The NYT reports that the low unemployment rate in Germany might allow workers to get higher wages, which could put upward pressure on the inflation rate. The only sources cited in this story are Jean-Calude Trichet, the head of the European Central Bank, Rainer Brüderle, the Economics minister for the conservative German government, and Jörg Krämer, the chief economist at Commerzbank in Frankfurt. It would have been useful to include the views of someone who believes that German workers should see pay increases.

Real wages in Germany have barely risen over the course of the last decade, even as productivity has grown by close to 2 percent a year. This has led to a shift from wages to profits. It has also meant that German labor costs have fallen relative to labor costs of the countries like Greece, Portugal, and Spain. The only way that trade between Germany and these countries can become more balanced (as long as they remain in the euro) is by having some combination of higher labor costs in Germany and lower labor costs in the peripheral countries. For this reason, higher wages for German workers would not just be beneficial to these workers, it would also be an important part of the re-balancing needed within the euro zone. It is remarkable that this obvious point is never mentioned in this article.

It is also worth noting that this article uses misleading unemployment data. It gives readers the official German unemployment rate of 7.1 percent. This measure counts part-time workers as unemployed. The OECD measure, which uses a similar methodology to the United States, shows that Germany has an unemployment rate of 6.3 percent. There is no excuse for not using the OECD measure since it is readily available and provides readers with a more accurate assessment of Germany's labor market situation.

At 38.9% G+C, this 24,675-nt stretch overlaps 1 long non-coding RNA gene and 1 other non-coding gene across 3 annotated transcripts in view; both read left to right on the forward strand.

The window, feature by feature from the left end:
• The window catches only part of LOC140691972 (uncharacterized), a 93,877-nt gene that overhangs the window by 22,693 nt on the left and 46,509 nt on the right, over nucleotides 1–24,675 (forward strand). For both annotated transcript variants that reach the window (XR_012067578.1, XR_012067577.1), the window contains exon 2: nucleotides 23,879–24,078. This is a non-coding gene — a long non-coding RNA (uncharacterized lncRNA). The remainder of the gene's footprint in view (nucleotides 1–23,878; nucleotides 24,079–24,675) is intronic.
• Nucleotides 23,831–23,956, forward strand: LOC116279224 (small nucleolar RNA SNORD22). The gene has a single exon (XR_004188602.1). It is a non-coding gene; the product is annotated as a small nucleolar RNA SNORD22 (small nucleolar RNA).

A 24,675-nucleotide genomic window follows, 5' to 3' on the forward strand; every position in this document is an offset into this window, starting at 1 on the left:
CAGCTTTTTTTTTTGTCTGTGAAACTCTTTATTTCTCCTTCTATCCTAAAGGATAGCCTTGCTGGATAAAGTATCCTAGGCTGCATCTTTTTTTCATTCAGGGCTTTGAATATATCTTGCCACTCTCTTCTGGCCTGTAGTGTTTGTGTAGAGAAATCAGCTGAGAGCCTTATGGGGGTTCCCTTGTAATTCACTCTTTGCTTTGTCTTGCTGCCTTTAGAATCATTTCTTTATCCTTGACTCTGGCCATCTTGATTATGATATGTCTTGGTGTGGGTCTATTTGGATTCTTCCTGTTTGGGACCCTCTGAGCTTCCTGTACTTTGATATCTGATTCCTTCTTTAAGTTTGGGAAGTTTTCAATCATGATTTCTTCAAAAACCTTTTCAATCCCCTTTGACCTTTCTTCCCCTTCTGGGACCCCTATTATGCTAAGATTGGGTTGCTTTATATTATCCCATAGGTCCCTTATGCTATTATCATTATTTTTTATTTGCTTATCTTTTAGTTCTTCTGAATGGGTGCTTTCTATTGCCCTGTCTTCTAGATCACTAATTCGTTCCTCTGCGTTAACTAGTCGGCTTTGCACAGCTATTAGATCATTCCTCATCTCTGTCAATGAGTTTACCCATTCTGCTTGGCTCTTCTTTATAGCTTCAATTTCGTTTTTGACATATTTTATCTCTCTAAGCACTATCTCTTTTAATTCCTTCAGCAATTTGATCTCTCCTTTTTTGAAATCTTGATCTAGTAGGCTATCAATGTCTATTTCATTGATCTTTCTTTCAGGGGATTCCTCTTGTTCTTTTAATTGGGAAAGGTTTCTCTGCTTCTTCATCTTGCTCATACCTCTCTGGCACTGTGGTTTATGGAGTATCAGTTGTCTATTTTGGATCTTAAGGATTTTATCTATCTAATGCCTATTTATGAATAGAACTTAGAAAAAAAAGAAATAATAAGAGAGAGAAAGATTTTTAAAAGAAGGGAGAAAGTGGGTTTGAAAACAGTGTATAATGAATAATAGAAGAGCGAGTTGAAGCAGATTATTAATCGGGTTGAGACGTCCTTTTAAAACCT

The Post and Times Do He Said/She Said on Gas Prices Print
Saturday, 30 April 2011 08:11

It is difficult to understand why newspaper editors think that their typical readers have more time to evaluate the truth of politicians' claims that reporters who have a full time job to do such things. However these seems to be a widely held view, since so often articles are devoted to telling us what the politicians claim without including any effort to uncover what is true.

Today's he said/she said in the Post and the NYT is about high gas prices. The Democrats are looking to take back tax breaks from the oil industry while the Republicans are pushing to "drill here, drill now." It would have been useful to include a bit of analysis so that readers could judge the likely impacts of the two policies.

In the case of taking back tax breaks, there could be some modest deficit reduction to help the budget. The $4 billion annual figure cited by the Democrats would be a bit more than 0.1 percent of total spending. There could be some marginal impact on oil exploration and therefore future output, but given the likelihood that prices will remain high in the future, the plausible impact on supply and price in future years would most likely be too small to be measurable.

The plans to drill here, drill now would have zero impact on prices for some time, since most of the areas that have been put off limits to drilling by environmental regulation are difficult to explore and/or reach, like the Arctic Wildlife refuge or deep sea drilling in protected areas of the Gulf of Mexico. It would several years before any noticeable about of oil could be produced from these areas.

Furthermore, there is a world price of oil, not a domestic U.S. price. This means that increased drilling in the United States has roughly the same impact on U.S. prices as increased drilling in Kazakhstan or Iran. Plausible estimates of the amount of oil potentially produced from protected areas would be unlikely to lower the world price of oil by more than 10 percent and most likely less than 5 percent. (Drilling is unlikely to increase world supply by more than 2 million barrels a day, roughly 2 percent of world production.)

Even in this case, the increased supply would only be available for approximately 10 years. After that point, production levels would dwindle as would the impact on prices.

It would have been useful if these articles included some information on the likely impact of the policies being proposed, since most readers do not have more time than the Post and NYT reporters to examine these issues. 

 
The Drug Companies Mislead People About the Effectiveness of Their Drugs #54,732, Can We Ever Talk About Patents? Print